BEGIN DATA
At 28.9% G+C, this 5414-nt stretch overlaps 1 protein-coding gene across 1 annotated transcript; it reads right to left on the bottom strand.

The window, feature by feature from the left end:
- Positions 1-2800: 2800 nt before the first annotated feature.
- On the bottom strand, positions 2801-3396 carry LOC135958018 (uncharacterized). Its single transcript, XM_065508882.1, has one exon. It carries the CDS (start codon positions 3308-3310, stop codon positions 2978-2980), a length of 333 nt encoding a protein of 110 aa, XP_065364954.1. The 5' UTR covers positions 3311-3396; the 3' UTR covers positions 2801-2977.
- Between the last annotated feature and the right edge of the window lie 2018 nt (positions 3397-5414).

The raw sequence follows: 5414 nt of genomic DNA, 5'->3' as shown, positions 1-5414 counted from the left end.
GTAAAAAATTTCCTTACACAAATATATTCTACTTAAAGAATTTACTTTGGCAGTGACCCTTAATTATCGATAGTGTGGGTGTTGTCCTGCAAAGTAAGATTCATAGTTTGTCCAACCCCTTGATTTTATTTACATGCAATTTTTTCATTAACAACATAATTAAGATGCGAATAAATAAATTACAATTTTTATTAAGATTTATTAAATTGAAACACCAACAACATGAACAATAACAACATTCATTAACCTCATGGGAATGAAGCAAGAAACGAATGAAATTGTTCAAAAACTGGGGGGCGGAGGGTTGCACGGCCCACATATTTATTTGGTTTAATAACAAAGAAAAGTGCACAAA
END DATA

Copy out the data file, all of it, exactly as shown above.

At 28.9% G+C, this 5414-nt stretch overlaps 1 protein-coding gene across 1 annotated transcript; it reads right to left on the bottom strand.

The window, feature by feature from the left end:
- Positions 1-2800: 2800 nt before the first annotated feature.
- On the bottom strand, positions 2801-3396 carry LOC135958018 (uncharacterized). Its single transcript, XM_065508882.1, has one exon. It carries the CDS (start codon positions 3308-3310, stop codon positions 2978-2980), a length of 333 nt encoding a protein of 110 aa, XP_065364954.1. The 5' UTR covers positions 3311-3396; the 3' UTR covers positions 2801-2977.
- Between the last annotated feature and the right edge of the window lie 2018 nt (positions 3397-5414).

The raw sequence follows: 5414 nt of genomic DNA, 5'->3' as shown, positions 1-5414 counted from the left end.
GTAAAAAATTTCCTTACACAAATATATTCTACTTAAAGAATTTACTTTGGCAGTGACCCTTAATTATCGATAGTGTGGGTGTTGTCCTGCAAAGTAAGATTCATAGTTTGTCCAACCCCTTGATTTTATTTACATGCAATTTTTTCATTAACAACATAATTAAGATGCGAATAAATAAATTACAATTTTTATTAAGATTTATTAAATTGAAACACCAACAACATGAACAATAACAACATTCATTAACCTCATGGGAATGAAGCAAGAAACGAATGAAATTGTTCAAAAACTGGGGGGCGGAGGGTTGCACGGCCCACATATTTATTTGGTTTAATAACAAAGAAAAGTGCACAAA